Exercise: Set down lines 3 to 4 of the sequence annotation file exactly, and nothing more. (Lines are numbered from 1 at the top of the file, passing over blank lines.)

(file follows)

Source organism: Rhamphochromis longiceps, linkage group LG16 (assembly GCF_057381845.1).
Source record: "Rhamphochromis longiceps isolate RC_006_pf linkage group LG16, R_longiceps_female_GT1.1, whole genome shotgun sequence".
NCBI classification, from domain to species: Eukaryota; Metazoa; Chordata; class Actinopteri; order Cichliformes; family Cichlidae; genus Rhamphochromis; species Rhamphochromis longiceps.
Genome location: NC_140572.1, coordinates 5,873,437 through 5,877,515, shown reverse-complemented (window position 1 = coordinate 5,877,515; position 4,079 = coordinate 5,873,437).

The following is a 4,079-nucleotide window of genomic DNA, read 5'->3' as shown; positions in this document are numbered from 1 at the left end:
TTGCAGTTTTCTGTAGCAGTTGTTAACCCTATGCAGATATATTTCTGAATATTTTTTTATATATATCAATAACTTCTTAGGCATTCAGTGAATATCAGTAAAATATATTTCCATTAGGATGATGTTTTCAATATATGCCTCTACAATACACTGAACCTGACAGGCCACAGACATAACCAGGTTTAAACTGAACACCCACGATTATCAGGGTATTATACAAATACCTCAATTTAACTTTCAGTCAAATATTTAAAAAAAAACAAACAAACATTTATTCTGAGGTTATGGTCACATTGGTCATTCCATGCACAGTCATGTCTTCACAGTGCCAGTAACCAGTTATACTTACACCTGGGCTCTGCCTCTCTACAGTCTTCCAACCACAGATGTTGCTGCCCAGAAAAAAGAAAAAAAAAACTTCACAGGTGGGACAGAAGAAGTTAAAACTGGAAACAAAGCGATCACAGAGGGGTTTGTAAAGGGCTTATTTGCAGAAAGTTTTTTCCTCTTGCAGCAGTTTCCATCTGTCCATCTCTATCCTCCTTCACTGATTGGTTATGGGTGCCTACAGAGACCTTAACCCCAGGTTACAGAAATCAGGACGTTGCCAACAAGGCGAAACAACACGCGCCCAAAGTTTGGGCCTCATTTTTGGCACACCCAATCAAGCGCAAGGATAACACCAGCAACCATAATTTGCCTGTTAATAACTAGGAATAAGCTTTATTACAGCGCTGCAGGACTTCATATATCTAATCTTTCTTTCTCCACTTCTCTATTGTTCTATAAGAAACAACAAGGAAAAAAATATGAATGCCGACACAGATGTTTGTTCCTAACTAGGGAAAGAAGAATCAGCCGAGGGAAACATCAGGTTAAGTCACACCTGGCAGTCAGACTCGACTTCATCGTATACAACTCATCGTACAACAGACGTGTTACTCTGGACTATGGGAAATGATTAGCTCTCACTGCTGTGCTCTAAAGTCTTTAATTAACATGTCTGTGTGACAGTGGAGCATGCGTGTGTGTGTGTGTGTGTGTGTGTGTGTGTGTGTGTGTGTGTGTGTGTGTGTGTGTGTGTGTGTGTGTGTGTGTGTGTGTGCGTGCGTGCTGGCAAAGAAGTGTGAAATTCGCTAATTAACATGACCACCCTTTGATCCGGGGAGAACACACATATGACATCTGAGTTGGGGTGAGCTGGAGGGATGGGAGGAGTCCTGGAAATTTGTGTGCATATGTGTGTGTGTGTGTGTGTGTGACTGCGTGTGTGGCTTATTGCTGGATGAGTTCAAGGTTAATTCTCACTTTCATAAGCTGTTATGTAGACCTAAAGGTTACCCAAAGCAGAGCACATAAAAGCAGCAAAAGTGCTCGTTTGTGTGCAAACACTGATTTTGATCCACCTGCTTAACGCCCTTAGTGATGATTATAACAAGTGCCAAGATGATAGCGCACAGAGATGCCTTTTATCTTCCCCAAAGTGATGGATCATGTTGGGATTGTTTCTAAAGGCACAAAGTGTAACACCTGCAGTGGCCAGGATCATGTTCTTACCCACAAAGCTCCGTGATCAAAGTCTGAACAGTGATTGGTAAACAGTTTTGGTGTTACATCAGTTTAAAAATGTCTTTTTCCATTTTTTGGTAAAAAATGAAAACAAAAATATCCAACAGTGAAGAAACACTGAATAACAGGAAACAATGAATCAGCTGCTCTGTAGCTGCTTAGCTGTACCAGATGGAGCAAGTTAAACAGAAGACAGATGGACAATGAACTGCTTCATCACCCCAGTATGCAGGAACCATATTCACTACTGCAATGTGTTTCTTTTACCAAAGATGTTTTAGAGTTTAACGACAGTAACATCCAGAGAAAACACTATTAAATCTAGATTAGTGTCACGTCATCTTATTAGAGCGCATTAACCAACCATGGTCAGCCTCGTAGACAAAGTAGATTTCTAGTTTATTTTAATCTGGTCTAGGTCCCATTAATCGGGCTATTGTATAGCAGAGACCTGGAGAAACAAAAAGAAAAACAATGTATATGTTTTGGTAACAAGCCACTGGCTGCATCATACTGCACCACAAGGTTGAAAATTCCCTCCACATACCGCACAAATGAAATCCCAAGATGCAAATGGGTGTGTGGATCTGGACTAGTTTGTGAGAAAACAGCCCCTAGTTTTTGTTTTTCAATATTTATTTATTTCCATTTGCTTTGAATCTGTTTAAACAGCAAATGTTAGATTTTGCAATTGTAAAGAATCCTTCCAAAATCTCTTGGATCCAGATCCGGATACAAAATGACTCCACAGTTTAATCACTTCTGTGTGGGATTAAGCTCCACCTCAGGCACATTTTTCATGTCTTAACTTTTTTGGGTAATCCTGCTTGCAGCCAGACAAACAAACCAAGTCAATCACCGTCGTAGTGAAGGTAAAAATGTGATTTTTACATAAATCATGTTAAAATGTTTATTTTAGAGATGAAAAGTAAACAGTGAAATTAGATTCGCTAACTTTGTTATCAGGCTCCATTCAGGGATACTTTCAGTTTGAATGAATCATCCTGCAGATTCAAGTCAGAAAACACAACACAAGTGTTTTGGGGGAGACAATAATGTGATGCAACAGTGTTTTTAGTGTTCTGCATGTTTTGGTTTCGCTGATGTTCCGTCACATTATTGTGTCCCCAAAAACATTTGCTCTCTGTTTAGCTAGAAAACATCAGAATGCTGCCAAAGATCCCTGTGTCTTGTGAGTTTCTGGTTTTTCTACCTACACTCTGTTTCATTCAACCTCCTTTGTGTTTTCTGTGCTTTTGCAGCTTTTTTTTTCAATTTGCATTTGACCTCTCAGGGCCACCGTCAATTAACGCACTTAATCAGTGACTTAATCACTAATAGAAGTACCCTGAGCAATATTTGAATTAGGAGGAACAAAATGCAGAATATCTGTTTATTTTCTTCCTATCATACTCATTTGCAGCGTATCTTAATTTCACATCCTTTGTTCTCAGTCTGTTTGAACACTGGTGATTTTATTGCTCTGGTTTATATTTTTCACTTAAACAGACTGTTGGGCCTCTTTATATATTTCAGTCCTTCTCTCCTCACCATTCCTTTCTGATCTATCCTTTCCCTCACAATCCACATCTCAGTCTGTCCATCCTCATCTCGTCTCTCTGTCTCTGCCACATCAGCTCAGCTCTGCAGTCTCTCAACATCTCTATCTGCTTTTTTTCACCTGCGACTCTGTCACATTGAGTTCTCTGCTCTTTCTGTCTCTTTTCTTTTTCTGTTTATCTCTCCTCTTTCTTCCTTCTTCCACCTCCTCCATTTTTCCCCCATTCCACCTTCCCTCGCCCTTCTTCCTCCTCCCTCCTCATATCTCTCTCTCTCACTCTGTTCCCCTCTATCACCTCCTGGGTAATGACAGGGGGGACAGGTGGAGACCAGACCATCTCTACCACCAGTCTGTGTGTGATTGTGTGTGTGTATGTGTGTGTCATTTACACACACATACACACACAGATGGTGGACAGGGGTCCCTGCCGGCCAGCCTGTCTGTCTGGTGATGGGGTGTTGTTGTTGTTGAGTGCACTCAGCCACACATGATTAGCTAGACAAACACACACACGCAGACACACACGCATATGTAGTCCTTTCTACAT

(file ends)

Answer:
NCBI classification, from domain to species: Eukaryota; Metazoa; Chordata; class Actinopteri; order Cichliformes; family Cichlidae; genus Rhamphochromis; species Rhamphochromis longiceps.
Genome location: NC_140572.1, coordinates 5,873,437 through 5,877,515, shown reverse-complemented (window position 1 = coordinate 5,877,515; position 4,079 = coordinate 5,873,437).